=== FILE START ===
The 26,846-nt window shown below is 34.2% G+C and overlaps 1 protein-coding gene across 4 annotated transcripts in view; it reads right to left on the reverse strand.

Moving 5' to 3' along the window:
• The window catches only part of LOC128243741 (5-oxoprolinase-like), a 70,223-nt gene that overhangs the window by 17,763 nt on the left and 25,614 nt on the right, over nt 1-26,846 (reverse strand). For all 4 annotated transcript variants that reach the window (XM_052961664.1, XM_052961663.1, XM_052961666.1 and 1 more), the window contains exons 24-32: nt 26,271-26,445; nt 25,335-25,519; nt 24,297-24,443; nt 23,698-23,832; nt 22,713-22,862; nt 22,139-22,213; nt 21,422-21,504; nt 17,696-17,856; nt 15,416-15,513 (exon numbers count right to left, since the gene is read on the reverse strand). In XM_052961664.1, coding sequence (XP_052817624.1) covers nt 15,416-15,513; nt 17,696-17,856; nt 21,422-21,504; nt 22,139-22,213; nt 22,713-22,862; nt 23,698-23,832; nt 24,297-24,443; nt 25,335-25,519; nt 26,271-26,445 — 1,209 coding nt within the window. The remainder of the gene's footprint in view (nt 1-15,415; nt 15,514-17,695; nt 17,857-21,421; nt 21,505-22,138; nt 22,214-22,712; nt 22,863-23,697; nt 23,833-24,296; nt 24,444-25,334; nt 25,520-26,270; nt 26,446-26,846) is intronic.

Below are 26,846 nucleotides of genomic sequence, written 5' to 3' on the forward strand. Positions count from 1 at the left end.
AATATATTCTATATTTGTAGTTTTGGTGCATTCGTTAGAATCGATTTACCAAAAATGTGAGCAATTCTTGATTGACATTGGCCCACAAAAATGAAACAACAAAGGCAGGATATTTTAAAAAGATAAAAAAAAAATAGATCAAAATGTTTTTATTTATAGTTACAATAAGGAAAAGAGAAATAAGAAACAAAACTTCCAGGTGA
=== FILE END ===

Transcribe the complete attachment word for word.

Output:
The 26,846-nt window shown below is 34.2% G+C and overlaps 1 protein-coding gene across 4 annotated transcripts in view; it reads right to left on the reverse strand.

Moving 5' to 3' along the window:
• The window catches only part of LOC128243741 (5-oxoprolinase-like), a 70,223-nt gene that overhangs the window by 17,763 nt on the left and 25,614 nt on the right, over nt 1-26,846 (reverse strand). For all 4 annotated transcript variants that reach the window (XM_052961664.1, XM_052961663.1, XM_052961666.1 and 1 more), the window contains exons 24-32: nt 26,271-26,445; nt 25,335-25,519; nt 24,297-24,443; nt 23,698-23,832; nt 22,713-22,862; nt 22,139-22,213; nt 21,422-21,504; nt 17,696-17,856; nt 15,416-15,513 (exon numbers count right to left, since the gene is read on the reverse strand). In XM_052961664.1, coding sequence (XP_052817624.1) covers nt 15,416-15,513; nt 17,696-17,856; nt 21,422-21,504; nt 22,139-22,213; nt 22,713-22,862; nt 23,698-23,832; nt 24,297-24,443; nt 25,335-25,519; nt 26,271-26,445 — 1,209 coding nt within the window. The remainder of the gene's footprint in view (nt 1-15,415; nt 15,514-17,695; nt 17,857-21,421; nt 21,505-22,138; nt 22,214-22,712; nt 22,863-23,697; nt 23,833-24,296; nt 24,444-25,334; nt 25,520-26,270; nt 26,446-26,846) is intronic.

Below are 26,846 nucleotides of genomic sequence, written 5' to 3' on the forward strand. Positions count from 1 at the left end.
AATATATTCTATATTTGTAGTTTTGGTGCATTCGTTAGAATCGATTTACCAAAAATGTGAGCAATTCTTGATTGACATTGGCCCACAAAAATGAAACAACAAAGGCAGGATATTTTAAAAAGATAAAAAAAAAATAGATCAAAATGTTTTTATTTATAGTTACAATAAGGAAAAGAGAAATAAGAAACAAAACTTCCAGGTGA